Deployed with vision and foresight, robotics and machine-learning has the promise to make us more human in many respects, both in our lives and at our jobs. But seeing AI as a scary, HAL-like monster — inscrutable and to be resisted at all costs — prevents us from getting creative with its true potential, on large and small scales. In the end, this kind of othering only stands to hurt us.
There’s another grave issue with othering AI: labelling the technology as a boogeyman absolves its creators or users of real responsibility for its consequences.
The simple truth is we’re the ones creating and programming these machines and the algorithms that guide them. The robots take their cues from those who teach them. Many forms of AI learn to make decisions or identifications based on training data — photos, words, statistics — that can reflect human bias and perspectives, consciously or subconsciously.
Systematic prejudices against race, gender or sexual orientation can be baked right into seemingly “objective” data sets. For example, facial recognition software learns to read emotions by studying photos tagged as happy, sad, angry, and so on. If the programmer inadvertently labels more white faces as “happy” and more black faces as “angry,” the machine may start to associate emotion with race, as does the majority of emotional analysis technology, according to one recent study.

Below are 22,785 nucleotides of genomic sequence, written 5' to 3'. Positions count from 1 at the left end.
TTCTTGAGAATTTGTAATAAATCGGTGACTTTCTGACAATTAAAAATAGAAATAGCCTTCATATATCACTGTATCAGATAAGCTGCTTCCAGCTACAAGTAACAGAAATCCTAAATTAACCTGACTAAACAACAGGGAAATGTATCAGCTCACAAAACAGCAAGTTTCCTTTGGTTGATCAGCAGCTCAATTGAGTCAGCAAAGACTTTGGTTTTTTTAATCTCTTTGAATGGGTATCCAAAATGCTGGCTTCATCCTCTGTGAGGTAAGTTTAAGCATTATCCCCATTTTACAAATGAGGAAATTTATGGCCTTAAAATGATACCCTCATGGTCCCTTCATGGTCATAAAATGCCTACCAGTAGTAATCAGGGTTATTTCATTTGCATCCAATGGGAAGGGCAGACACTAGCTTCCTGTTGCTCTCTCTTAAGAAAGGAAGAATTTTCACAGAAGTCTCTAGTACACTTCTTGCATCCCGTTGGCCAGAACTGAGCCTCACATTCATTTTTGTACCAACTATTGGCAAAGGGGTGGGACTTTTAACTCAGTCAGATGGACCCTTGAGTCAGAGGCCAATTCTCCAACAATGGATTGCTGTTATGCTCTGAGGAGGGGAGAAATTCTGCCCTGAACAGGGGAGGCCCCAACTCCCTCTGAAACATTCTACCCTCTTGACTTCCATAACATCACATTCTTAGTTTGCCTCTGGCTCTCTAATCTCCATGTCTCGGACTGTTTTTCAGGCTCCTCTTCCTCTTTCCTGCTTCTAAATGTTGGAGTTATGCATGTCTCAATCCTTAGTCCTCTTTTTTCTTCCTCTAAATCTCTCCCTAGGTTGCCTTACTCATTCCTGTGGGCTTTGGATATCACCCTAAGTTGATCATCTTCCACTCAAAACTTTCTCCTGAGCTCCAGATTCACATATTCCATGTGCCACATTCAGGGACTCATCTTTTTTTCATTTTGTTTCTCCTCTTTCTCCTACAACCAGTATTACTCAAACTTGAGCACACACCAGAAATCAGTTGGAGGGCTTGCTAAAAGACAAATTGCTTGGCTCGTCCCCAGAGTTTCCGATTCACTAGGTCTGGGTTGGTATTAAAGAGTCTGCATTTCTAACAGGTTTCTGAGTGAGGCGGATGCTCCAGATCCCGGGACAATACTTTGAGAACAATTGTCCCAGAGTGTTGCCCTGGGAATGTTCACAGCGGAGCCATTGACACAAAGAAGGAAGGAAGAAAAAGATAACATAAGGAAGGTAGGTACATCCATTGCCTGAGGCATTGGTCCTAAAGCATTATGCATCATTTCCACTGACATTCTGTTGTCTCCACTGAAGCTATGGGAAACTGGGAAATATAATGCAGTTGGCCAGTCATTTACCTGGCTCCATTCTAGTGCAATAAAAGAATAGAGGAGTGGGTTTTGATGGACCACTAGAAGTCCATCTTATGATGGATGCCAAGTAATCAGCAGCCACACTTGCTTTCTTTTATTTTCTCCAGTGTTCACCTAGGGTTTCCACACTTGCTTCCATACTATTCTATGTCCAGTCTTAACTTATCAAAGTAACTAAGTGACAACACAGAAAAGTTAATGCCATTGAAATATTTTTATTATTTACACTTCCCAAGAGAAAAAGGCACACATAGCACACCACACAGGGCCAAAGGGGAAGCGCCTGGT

Other cautionary examples aren’t hard to find. Microsoft’s AI chatbot learned anti-semitic phrases from Twitter users. Amazon shut down its recruitment AI experiment when it discovered it had inadvertently learned to be misogynistic. An algorithm used by US hospitals to identify who would need more medical care started heavily favoring white patients over black ones.
When we “other” AI, we let ourselves off the hook for these consequences. The technology becomes something beyond our control, and its outcomes are seen as either inevitable or objectively right … and, in any case, aren’t our responsibility.
Nothing could be further from the truth, of course. Ensuring integrity in the AI we develop and implement and taking accountability for its consequences is a responsibility we all need to share going forward — as developers, as consumers and as businesses. Indeed, efforts are already being made, with individual companies adding AI accountability into their corporate policies (IBM is just one example), and global organizations creating international ethics guidelines.
Ultimately, the future of innovation and AI are so intertwined as to be nearly synonymous. From care-package-packing robot pickers to self-driving cars, every industry stands to be transformed by AI in deep and lasting ways. Ensuring that we reap the benefits, while avoiding the pitfalls — that we use this technology to make us more human, not less — requires seeing AI for what it truly is: not “them” but “us.”
Steve Johnson is the president of Berkshire Grey, which builds AI-powered robotic systems to help retailers, ecommerce companies and logistics providers.